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Swimming 101: Since Rio

Swimming 101: Since Rio
Posted at 7:09 PM, Mar 13, 2020
and last updated 2021-04-06 15:40:41-04

Who's Back

The following reflects general expectation rather than official qualification. The 2021 U.S. Olympic Swimming Trials can be streamed live on NBCOlympics.com and the NBC Sports app starting June 4, as well as seen on the networks of NBCUniversal.

Katie Ledecky: The brightest women’s swimming star in Rio, five-time Olympic champion Katie Ledecky has maintained her dominance since 2016. Shortly after the Rio Games, Ledecky enrolled at Stanford University and competed for two seasons as an NCAA swimmer before going pro in 2018. Ledecky replicated her Olympic success at the 2017 World Championships in Budapest, but a badly timed illness during the 2019 Worlds in Gwangju made her appear, for the first time, vulnerable. She still managed to win the 800m freestyle gold, but shockingly finished second in the 400m free to then-18-year-old Australian Ariarne Titmus. Ledecky vs. Titmus projects to be one of the most anticipated matchups of the Tokyo Olympic swimming program. However, Ledecky, still just 24, will be favored for gold in several other events as well.

SEE MORE: 2019 Worlds: Ledecky loses 400m free to 18-year-old Titmus

Caeleb Dressel: If you were not paying close attention, you might have missed Caeleb Dressel’s double-gold medal performance in Rio, since both came as part of relay events. In the time since, though, Dressel has ascended to superstardom. The 24-year-old Floridian won a combined 13 gold medals at the 2017 and 2019 World Championships, sweeping the freestyle and butterfly sprints at both competitions. At the 2019 Worlds, Dressel broke Michael Phelps’ 10-year-old world record in the 100m butterfly. Dressel will be the gold medal favorite in Tokyo in the 50m and 100m freestyle, the 100m butterfly, and could also compete on all four U.S. relay teams, including the new mixed medley relay.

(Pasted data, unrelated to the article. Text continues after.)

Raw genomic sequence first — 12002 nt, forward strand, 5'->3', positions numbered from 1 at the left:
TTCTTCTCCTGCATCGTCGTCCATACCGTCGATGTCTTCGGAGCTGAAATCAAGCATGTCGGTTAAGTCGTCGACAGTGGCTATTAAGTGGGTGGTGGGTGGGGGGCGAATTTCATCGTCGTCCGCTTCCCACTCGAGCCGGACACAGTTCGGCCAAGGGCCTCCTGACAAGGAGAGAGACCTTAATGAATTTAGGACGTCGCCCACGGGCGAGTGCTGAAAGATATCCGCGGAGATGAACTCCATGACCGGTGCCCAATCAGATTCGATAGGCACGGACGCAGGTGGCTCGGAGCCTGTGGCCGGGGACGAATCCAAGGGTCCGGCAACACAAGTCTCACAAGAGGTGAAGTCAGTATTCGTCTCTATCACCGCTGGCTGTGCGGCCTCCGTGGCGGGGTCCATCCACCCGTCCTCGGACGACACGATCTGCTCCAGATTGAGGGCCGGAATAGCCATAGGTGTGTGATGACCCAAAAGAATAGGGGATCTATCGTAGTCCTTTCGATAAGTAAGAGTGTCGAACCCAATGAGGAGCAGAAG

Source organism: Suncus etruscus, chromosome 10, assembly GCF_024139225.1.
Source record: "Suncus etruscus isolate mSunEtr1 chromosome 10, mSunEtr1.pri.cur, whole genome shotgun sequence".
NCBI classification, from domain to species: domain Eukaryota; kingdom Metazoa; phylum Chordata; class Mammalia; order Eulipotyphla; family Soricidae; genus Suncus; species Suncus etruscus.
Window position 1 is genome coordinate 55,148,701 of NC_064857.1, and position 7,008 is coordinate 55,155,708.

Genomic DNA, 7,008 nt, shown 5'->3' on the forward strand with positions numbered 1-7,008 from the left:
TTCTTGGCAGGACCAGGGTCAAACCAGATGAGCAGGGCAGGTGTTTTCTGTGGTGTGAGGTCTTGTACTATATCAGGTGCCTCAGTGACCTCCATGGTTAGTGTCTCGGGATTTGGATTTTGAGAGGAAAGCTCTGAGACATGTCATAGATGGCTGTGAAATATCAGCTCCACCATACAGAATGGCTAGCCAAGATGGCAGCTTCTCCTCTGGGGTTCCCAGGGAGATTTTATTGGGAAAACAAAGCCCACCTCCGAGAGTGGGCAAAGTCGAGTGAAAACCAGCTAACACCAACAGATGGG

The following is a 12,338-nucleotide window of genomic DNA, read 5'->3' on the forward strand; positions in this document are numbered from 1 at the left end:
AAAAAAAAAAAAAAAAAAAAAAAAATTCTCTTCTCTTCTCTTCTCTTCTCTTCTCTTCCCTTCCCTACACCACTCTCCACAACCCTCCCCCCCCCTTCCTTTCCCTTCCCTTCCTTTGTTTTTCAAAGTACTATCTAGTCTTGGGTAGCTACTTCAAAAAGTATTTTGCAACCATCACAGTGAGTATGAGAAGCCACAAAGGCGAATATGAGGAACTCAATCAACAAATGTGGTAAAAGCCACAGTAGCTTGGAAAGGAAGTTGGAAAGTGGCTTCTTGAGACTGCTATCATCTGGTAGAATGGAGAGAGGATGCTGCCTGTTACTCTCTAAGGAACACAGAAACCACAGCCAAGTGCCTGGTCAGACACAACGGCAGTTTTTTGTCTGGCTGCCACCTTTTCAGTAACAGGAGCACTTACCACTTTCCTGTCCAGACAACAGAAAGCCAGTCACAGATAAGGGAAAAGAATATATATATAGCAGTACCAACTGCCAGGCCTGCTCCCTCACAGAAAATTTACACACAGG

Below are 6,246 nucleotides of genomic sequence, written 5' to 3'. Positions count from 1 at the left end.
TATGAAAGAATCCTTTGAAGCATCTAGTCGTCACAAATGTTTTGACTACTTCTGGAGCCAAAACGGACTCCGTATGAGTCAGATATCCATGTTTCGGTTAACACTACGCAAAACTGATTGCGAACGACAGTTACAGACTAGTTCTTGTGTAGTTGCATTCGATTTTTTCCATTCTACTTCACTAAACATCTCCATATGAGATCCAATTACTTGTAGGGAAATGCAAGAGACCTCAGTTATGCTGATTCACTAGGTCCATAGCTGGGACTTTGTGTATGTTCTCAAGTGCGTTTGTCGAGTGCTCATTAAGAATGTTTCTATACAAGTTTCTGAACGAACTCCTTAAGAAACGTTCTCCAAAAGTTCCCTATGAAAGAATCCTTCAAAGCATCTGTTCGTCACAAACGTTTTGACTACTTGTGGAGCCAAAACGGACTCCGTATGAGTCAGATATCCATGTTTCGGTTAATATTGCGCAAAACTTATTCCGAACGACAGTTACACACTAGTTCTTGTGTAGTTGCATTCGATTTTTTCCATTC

Simone Manuel/Sarah Sjostrom/Cate Campbell: The three fastest female swimmers in history have electrified the swimming world since Rio. American Simone Manuel got the best of the three-way rivalry most recently, sweeping the 50m and 100m freestyle titles at the 2019 World Championships. One year earlier, though, Manuel dropped both events at the 2018 Pan Pacific Championships to Australia’s Cate Campbell. One year before that, Sarah Sjostrom of Sweden shined at the 2017 World Championships, setting world records in the 50m and 100m freestyle which still stand in 2021. Tokyo presents the highly anticipated opportunity to see which, if any, of these women will separate themselves as the world’s fastest woman in water.

Other notable returners: Kathleen Baker (USA), Kyle Chalmers (AUS), Yulia Efimova (RUS), Kosuke Hagino (JPN), Katinka Hosszu (HUN), Lilly King (USA), Chad le Clos (RSA), Ryan Murphy (USA), Penny Oleksiak (CAN), Adam Peaty (GBR), Evgeniy Rylov (RUS), Joseph Schooling (SGP), Ferry Weertman (NED)

Who's Gone

Michael Phelps: Immediately after Rio, Michael Phelps retired from competition, leaving behind a legacy as the greatest swimmer of all time. It’s unknown if Phelps ever seriously considered coming out of retirement for Tokyo 2020 as he did for the Rio Games (he first called it quits after London 2012, only to return two years later to train for his fourth Olympics), but the 23-time gold medalist seems content in post-competition life as a husband and father of three boys.